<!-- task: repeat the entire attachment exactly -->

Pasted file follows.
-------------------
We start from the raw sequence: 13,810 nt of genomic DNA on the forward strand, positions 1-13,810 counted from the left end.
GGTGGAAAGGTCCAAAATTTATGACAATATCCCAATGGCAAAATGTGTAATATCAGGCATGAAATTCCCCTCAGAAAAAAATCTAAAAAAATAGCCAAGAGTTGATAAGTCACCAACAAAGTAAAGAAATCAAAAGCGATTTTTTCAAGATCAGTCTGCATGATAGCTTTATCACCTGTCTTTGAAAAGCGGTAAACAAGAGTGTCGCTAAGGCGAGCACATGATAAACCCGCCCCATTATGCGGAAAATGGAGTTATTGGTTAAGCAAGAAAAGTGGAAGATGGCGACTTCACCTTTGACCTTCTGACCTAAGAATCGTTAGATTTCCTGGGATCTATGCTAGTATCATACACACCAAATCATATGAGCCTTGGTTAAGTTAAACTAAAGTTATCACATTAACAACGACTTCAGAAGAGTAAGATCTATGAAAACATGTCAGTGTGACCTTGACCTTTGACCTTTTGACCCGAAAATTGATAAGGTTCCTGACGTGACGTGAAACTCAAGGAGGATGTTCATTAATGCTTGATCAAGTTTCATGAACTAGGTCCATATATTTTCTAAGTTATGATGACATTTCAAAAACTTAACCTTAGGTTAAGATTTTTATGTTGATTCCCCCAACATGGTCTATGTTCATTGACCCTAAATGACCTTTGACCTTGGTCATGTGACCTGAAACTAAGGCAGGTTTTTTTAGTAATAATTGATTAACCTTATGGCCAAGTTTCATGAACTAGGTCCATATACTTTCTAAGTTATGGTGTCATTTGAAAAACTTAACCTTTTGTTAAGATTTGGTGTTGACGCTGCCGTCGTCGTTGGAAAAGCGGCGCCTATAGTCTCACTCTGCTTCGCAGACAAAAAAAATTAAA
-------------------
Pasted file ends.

We start from the raw sequence: 13,810 nt of genomic DNA on the forward strand, positions 1-13,810 counted from the left end.
GGTGGAAAGGTCCAAAATTTATGACAATATCCCAATGGCAAAATGTGTAATATCAGGCATGAAATTCCCCTCAGAAAAAAATCTAAAAAAATAGCCAAGAGTTGATAAGTCACCAACAAAGTAAAGAAATCAAAAGCGATTTTTTCAAGATCAGTCTGCATGATAGCTTTATCACCTGTCTTTGAAAAGCGGTAAACAAGAGTGTCGCTAAGGCGAGCACATGATAAACCCGCCCCATTATGCGGAAAATGGAGTTATTGGTTAAGCAAGAAAAGTGGAAGATGGCGACTTCACCTTTGACCTTCTGACCTAAGAATCGTTAGATTTCCTGGGATCTATGCTAGTATCATACACACCAAATCATATGAGCCTTGGTTAAGTTAAACTAAAGTTATCACATTAACAACGACTTCAGAAGAGTAAGATCTATGAAAACATGTCAGTGTGACCTTGACCTTTGACCTTTTGACCCGAAAATTGATAAGGTTCCTGACGTGACGTGAAACTCAAGGAGGATGTTCATTAATGCTTGATCAAGTTTCATGAACTAGGTCCATATATTTTCTAAGTTATGATGACATTTCAAAAACTTAACCTTAGGTTAAGATTTTTATGTTGATTCCCCCAACATGGTCTATGTTCATTGACCCTAAATGACCTTTGACCTTGGTCATGTGACCTGAAACTAAGGCAGGTTTTTTTAGTAATAATTGATTAACCTTATGGCCAAGTTTCATGAACTAGGTCCATATACTTTCTAAGTTATGGTGTCATTTGAAAAACTTAACCTTTTGTTAAGATTTGGTGTTGACGCTGCCGTCGTCGTTGGAAAAGCGGCGCCTATAGTCTCACTCTGCTTCGCAGACAAAAAAAATTAAA